Madison Square Garden, October. An annual loose-ball scrum called Big East Media Day. Each of the 16 basketball teams in this college athletic conference has a small table, and reporters cluster around the teams’ stations like ants on jellybeans.
The biggest crowd surrounds Rick Pitino of Louisville. You know Coach Pitino — he’s got the News-at-11 hair, the uniform by Armani, the follow-the-money résumé. Last summer, Pitino, author of Success Is a Choice, a married father of five known to have a priest sit on his bench, reportedly admitted he paid for an abortion for a woman he’d had sex with in a restaurant, after hours.
“The best thing for me is to put it behind me,” he tells the reporters.
Across the room, the second biggest swarm is around Jay Wright, head coach of Villanova. He looks the part. He’s tall, dark, George Clooney handsome. Salon-perfect hair with a touch of gray. (He’s 48.) Wright has a clothing deal with Gabriele D’Annunzio, a Newtown Square -tailor. Today he wears a charcoal pinstripe three-piece suit with a gray pocket square. But, surprise, he’s not that guy.
Although at the moment Wright, too, is trying to get the media to move beyond recent developments. A poster board in the lobby announces that Big East coaches have ranked Villanova number one in the conference in a preseason poll, thanks to the school’s trip to the Final Four of the NCAA tournament last spring. But Wright has a roster filled with freshmen, and he’s trying to tame expectations. “Everything that happened last year is in the past,” he’s telling his pack of reporters.
Mike Kern of the Daily News and Terry Toohey of the Delco Times are smooshed up front, and Kern gathers his papers.
“Thanks for making the trip, Mikey,” Wright says. “Terry, I know you don’t mind coming to our press conferences, but Mikey — you get him out of Philly and he’s like ‘Get me back for a cheesesteak and a Phillies game!’ Ha!”
Shannon Ryan, a Chicago Tribune sportswriter who covered Villanova for the Inquirer from 2004 to 2007, finds a lane and steps toward the table. “Shannon!” Wright says, giving her a fist bump.
Later, when I meet Wright briefly, he greets me by name, shakes my hand, reaches his big left hand out and cradles my triceps. He asks where I’m from, if I have any kids, makes a joke, then pardons himself as Villanova’s PR guy pulls him away to do a TV interview. What just happened? The second time we meet, a few days after this one-minute encounter, he puts his arm around my shoulders like we’re old buddies.
The consensus is that Jay Wright just may be the kindest, bravest, warmest, most wonderful human being ever. I do not mean this as an insult. He inspires his players, respects his elders. Happy family. Still in touch with high-school buddies from Council Rock High in the late 1970s. He’s returned Villanova basketball to glory unseen since its 1985 national championship, and has resisted big-bucks offers to coach elsewhere, including the 76ers. Dirt? Reporters who have covered him for years can’t find lint.
“You wonder, does Jay Wright ever have a bad day?” Ryan says. “Has anything ever gone wrong for him? Did a girl ever break up with him? Did he ever have a pimple?”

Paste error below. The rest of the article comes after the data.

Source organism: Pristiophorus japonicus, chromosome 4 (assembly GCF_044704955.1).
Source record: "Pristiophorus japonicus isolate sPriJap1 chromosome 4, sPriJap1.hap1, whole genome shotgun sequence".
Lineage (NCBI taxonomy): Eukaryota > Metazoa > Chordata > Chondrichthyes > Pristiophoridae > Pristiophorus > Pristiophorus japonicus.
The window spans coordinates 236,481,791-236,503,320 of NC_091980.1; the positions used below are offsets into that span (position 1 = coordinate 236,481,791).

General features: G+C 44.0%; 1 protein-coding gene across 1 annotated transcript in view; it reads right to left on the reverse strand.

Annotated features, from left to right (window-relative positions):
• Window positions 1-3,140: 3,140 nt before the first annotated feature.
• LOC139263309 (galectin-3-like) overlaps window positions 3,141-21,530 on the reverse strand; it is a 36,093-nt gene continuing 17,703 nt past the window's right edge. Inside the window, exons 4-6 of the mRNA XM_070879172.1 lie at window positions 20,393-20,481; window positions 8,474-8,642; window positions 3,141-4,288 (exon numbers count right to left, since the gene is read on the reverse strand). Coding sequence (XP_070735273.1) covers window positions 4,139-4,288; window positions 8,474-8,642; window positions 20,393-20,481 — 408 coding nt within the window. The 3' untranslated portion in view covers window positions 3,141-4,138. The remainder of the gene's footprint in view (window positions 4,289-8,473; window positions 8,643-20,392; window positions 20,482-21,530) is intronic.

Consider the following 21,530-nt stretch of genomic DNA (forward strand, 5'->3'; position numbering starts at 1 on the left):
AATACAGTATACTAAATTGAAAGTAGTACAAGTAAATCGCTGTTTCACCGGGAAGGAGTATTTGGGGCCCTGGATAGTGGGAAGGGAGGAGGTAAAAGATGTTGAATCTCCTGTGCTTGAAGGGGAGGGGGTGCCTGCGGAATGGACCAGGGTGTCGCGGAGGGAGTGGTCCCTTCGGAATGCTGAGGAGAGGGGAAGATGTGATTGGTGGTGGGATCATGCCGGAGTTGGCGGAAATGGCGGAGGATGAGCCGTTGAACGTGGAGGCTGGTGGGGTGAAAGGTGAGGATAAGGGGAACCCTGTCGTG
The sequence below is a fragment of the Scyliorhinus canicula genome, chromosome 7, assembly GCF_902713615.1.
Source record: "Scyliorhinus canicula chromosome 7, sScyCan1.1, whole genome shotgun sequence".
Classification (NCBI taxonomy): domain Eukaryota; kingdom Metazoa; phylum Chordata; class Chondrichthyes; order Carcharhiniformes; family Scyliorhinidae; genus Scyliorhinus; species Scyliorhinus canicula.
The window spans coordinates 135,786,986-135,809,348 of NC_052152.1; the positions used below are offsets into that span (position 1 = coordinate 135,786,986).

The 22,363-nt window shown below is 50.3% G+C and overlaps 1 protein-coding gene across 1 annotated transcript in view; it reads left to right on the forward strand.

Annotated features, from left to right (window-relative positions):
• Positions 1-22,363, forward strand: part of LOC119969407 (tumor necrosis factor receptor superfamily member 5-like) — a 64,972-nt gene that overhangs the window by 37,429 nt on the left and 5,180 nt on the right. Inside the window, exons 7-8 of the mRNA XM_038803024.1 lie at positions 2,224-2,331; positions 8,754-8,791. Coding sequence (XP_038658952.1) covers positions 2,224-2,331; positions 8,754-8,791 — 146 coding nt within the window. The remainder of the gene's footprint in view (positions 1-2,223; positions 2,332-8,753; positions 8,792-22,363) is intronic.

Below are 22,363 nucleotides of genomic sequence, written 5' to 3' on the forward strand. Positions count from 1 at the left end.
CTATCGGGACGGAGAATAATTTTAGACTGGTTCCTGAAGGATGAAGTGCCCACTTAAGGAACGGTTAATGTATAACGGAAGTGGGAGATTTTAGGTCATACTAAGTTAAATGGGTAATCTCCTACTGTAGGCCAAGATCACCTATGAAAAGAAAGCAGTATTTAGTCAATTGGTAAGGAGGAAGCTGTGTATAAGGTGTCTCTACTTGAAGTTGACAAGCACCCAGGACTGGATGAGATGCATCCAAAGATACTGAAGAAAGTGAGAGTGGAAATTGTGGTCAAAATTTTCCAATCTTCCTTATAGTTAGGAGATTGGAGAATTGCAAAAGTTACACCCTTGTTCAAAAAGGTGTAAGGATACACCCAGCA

MORE THAN ANY other big-time sport, college basketball is about the coaches. The athletes have the shining moments, but in the end, they’re playing cards in a deck, dealt anew each season. The dogs at the table are coaches. And as much as every coach says it’s not about him, a college basketball program really is about the coach’s way, the approach he instills into his players year after year, not just the X’s and O’s but all the overworked clichés like attitude and responsibility on and off the court.
At the big coaching table are certain archetypes. There’s the legendary ego with the Mad Men wardrobe and perhaps a tarnished reputation (think Pitino, John Calipari). There’s the Lou Grant model, who burns pure heart as his fuel. We collect them here in Philadelphia: Phil Martelli at St. Joe’s, Fran Dunphy at Temple, ex-Villanova coach Rollie Massimino. In between are other familiar types: The crank with the soft spot — John Chaney. The loose cannon — Bobby Knight.
Jay Wright doesn’t quite fit any mold. He’s got those Rat Pack looks, yeah, but behind the threads and the manicured eyebrows is a chatty Philly guy who doesn’t have a parking space on the Villanova campus and thinks that makes him as much of a role model as his winning percentage. Now in his ninth season as Villanova’s head coach, Wright has inflicted his look-good-but-work-for-it approach upon his program. You might say the secret of Jay Wright’s success is that he doesn’t act like he’s pretty.
VILLANOVA CAMPUS, OCTOBER. Searchlights cut through a drizzly night sky on Lancaster Avenue outside the Pavilion, Villanova University’s basketball arena. Inside, 5,000 students are assembled for Hoops Mania, a pep rally to kick off the 2009-’10 season and celebrate last spring’s Final Four appearance. It’s a disco-ball-and-Black-Eyed-Peas-booming kind of night. A limousine pulls into the gym and parks on a red carpet. The third man out is Wright, and the students chant: “Jay Wright, Jay Wright!” He’s wearing a striped blue oxford shirt, untucked, over jeans, with black suede boots. A procession of his assistant coaches comes next; almost to a man, they’re also wearing untucked dress shirts over jeans.